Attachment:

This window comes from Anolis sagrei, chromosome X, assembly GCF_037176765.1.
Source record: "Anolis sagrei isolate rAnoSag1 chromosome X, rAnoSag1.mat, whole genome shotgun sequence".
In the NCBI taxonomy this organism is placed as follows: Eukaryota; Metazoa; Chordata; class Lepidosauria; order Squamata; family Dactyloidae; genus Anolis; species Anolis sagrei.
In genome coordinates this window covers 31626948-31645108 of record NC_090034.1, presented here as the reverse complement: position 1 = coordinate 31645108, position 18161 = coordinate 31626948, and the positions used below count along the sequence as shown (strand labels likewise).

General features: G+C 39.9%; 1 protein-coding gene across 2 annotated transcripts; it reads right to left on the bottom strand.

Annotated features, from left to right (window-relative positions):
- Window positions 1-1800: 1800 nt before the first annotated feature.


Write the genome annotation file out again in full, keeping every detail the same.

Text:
This window comes from Anolis sagrei, chromosome X, assembly GCF_037176765.1.
Source record: "Anolis sagrei isolate rAnoSag1 chromosome X, rAnoSag1.mat, whole genome shotgun sequence".
In the NCBI taxonomy this organism is placed as follows: Eukaryota; Metazoa; Chordata; class Lepidosauria; order Squamata; family Dactyloidae; genus Anolis; species Anolis sagrei.
In genome coordinates this window covers 31626948-31645108 of record NC_090034.1, presented here as the reverse complement: position 1 = coordinate 31645108, position 18161 = coordinate 31626948, and the positions used below count along the sequence as shown (strand labels likewise).

General features: G+C 39.9%; 1 protein-coding gene across 2 annotated transcripts; it reads right to left on the bottom strand.

Annotated features, from left to right (window-relative positions):
- Window positions 1-1800: 1800 nt before the first annotated feature.